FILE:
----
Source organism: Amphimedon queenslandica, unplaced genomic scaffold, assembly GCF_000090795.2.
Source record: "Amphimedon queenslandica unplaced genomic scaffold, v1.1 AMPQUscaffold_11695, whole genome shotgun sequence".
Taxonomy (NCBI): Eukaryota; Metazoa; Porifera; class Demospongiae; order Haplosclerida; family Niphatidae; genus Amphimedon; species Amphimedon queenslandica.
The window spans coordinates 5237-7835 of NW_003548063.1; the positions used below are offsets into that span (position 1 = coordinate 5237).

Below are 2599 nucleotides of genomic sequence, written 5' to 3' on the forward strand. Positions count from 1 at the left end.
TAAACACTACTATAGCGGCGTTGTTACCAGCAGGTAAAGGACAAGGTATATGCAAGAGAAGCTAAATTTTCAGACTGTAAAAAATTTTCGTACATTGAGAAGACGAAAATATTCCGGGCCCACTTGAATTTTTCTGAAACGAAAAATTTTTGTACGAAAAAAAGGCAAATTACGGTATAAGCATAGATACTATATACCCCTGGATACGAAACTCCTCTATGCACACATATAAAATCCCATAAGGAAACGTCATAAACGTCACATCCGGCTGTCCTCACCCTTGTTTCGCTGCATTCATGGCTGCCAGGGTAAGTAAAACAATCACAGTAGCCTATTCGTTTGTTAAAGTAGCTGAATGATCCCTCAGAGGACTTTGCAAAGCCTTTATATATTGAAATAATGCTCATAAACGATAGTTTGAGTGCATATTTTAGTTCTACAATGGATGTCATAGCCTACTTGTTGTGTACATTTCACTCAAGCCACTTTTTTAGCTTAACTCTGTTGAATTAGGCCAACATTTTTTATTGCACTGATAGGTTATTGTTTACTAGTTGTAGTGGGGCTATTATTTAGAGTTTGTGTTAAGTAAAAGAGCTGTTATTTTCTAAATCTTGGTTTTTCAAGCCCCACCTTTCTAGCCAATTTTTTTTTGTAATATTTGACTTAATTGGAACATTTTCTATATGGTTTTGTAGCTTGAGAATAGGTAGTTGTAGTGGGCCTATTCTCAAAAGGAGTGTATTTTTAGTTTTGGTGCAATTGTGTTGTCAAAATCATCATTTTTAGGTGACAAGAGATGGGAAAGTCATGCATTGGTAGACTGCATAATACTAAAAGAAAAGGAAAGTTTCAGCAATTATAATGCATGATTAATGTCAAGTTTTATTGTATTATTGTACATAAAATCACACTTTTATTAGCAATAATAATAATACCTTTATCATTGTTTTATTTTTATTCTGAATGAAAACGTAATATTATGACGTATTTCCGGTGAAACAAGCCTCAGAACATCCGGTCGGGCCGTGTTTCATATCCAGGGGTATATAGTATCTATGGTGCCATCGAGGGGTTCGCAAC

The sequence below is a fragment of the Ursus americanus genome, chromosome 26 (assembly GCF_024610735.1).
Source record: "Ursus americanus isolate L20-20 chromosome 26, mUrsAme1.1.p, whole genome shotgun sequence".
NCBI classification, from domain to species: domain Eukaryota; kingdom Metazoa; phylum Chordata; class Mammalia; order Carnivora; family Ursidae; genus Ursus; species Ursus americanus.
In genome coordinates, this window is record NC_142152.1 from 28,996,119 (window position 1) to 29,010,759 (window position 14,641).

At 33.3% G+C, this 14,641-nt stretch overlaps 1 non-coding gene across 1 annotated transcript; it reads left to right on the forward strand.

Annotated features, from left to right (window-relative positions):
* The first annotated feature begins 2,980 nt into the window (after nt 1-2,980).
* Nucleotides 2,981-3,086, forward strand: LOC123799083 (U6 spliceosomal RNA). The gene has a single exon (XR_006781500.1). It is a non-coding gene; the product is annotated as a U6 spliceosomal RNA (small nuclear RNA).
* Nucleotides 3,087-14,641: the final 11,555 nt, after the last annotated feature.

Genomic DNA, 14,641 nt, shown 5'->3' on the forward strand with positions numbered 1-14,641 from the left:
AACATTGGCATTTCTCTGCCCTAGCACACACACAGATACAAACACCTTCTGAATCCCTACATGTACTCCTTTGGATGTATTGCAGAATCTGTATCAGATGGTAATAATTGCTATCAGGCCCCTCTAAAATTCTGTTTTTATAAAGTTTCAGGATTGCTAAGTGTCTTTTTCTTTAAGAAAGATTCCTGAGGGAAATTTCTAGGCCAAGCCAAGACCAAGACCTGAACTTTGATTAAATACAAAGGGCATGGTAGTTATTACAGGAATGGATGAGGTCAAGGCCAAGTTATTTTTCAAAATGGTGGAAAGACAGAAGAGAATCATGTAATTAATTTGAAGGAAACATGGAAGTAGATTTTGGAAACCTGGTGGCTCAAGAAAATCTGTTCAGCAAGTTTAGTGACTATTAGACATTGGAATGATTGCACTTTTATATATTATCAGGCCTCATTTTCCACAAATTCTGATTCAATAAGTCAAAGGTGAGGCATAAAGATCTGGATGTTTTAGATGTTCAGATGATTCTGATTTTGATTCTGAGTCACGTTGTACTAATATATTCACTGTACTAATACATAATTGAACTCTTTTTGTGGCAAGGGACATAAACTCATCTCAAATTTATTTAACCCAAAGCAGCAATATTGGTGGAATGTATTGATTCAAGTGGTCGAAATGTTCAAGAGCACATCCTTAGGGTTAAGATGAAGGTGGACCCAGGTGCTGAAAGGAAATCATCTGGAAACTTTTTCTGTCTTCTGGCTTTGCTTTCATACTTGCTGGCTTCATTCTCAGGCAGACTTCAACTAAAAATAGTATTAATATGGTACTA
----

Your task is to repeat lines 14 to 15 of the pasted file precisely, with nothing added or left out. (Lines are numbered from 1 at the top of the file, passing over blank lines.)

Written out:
* Nucleotides 2,981-3,086, forward strand: LOC123799083 (U6 spliceosomal RNA). The gene has a single exon (XR_006781500.1). It is a non-coding gene; the product is annotated as a U6 spliceosomal RNA (small nuclear RNA).
* Nucleotides 3,087-14,641: the final 11,555 nt, after the last annotated feature.